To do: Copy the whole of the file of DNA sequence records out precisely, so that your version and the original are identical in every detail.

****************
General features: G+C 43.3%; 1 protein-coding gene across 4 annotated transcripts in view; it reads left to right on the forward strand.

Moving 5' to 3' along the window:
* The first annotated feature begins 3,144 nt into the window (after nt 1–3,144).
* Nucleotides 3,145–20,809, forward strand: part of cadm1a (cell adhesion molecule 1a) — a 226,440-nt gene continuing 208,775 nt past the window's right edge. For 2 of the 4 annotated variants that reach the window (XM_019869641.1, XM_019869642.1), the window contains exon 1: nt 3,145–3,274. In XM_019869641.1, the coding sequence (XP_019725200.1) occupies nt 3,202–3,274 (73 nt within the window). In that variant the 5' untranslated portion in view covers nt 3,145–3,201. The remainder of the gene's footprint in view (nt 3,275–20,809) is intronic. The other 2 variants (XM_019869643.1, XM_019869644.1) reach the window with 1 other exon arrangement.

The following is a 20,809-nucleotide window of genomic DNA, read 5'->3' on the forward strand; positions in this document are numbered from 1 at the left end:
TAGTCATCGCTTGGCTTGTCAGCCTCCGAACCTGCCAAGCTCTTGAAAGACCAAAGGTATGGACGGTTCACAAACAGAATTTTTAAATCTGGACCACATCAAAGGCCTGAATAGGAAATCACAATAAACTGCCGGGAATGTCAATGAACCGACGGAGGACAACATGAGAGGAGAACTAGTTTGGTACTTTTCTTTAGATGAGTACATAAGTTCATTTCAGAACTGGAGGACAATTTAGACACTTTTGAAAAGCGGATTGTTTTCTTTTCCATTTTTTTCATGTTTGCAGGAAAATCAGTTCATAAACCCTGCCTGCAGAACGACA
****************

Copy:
General features: G+C 43.3%; 1 protein-coding gene across 4 annotated transcripts in view; it reads left to right on the forward strand.

Moving 5' to 3' along the window:
* The first annotated feature begins 3,144 nt into the window (after nt 1–3,144).
* Nucleotides 3,145–20,809, forward strand: part of cadm1a (cell adhesion molecule 1a) — a 226,440-nt gene continuing 208,775 nt past the window's right edge. For 2 of the 4 annotated variants that reach the window (XM_019869641.1, XM_019869642.1), the window contains exon 1: nt 3,145–3,274. In XM_019869641.1, the coding sequence (XP_019725200.1) occupies nt 3,202–3,274 (73 nt within the window). In that variant the 5' untranslated portion in view covers nt 3,145–3,201. The remainder of the gene's footprint in view (nt 3,275–20,809) is intronic. The other 2 variants (XM_019869643.1, XM_019869644.1) reach the window with 1 other exon arrangement.

The following is a 20,809-nucleotide window of genomic DNA, read 5'->3' on the forward strand; positions in this document are numbered from 1 at the left end:
TAGTCATCGCTTGGCTTGTCAGCCTCCGAACCTGCCAAGCTCTTGAAAGACCAAAGGTATGGACGGTTCACAAACAGAATTTTTAAATCTGGACCACATCAAAGGCCTGAATAGGAAATCACAATAAACTGCCGGGAATGTCAATGAACCGACGGAGGACAACATGAGAGGAGAACTAGTTTGGTACTTTTCTTTAGATGAGTACATAAGTTCATTTCAGAACTGGAGGACAATTTAGACACTTTTGAAAAGCGGATTGTTTTCTTTTCCATTTTTTTCATGTTTGCAGGAAAATCAGTTCATAAACCCTGCCTGCAGAACGACA